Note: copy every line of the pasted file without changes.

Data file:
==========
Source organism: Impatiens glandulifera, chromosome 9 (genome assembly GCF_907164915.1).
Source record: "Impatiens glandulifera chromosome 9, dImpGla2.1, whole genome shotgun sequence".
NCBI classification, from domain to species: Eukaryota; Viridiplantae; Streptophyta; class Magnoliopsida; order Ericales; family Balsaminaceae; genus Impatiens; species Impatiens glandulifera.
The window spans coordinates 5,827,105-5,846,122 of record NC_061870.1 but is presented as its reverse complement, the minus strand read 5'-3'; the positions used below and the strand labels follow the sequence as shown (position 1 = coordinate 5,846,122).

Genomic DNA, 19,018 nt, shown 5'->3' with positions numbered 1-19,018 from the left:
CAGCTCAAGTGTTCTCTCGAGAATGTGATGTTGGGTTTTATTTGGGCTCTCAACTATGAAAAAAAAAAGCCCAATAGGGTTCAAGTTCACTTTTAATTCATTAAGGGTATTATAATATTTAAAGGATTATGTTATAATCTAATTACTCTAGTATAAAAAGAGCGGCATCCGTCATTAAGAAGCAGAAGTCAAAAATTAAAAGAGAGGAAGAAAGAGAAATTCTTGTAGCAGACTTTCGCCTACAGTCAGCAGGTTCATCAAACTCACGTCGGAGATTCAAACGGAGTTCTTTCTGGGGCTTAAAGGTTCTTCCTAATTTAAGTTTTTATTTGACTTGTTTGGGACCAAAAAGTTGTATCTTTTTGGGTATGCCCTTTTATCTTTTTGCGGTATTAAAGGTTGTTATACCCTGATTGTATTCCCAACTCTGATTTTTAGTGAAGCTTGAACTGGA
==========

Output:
Source organism: Impatiens glandulifera, chromosome 9 (genome assembly GCF_907164915.1).
Source record: "Impatiens glandulifera chromosome 9, dImpGla2.1, whole genome shotgun sequence".
NCBI classification, from domain to species: Eukaryota; Viridiplantae; Streptophyta; class Magnoliopsida; order Ericales; family Balsaminaceae; genus Impatiens; species Impatiens glandulifera.
The window spans coordinates 5,827,105-5,846,122 of record NC_061870.1 but is presented as its reverse complement, the minus strand read 5'-3'; the positions used below and the strand labels follow the sequence as shown (position 1 = coordinate 5,846,122).

Genomic DNA, 19,018 nt, shown 5'->3' with positions numbered 1-19,018 from the left:
CAGCTCAAGTGTTCTCTCGAGAATGTGATGTTGGGTTTTATTTGGGCTCTCAACTATGAAAAAAAAAAGCCCAATAGGGTTCAAGTTCACTTTTAATTCATTAAGGGTATTATAATATTTAAAGGATTATGTTATAATCTAATTACTCTAGTATAAAAAGAGCGGCATCCGTCATTAAGAAGCAGAAGTCAAAAATTAAAAGAGAGGAAGAAAGAGAAATTCTTGTAGCAGACTTTCGCCTACAGTCAGCAGGTTCATCAAACTCACGTCGGAGATTCAAACGGAGTTCTTTCTGGGGCTTAAAGGTTCTTCCTAATTTAAGTTTTTATTTGACTTGTTTGGGACCAAAAAGTTGTATCTTTTTGGGTATGCCCTTTTATCTTTTTGCGGTATTAAAGGTTGTTATACCCTGATTGTATTCCCAACTCTGATTTTTAGTGAAGCTTGAACTGGA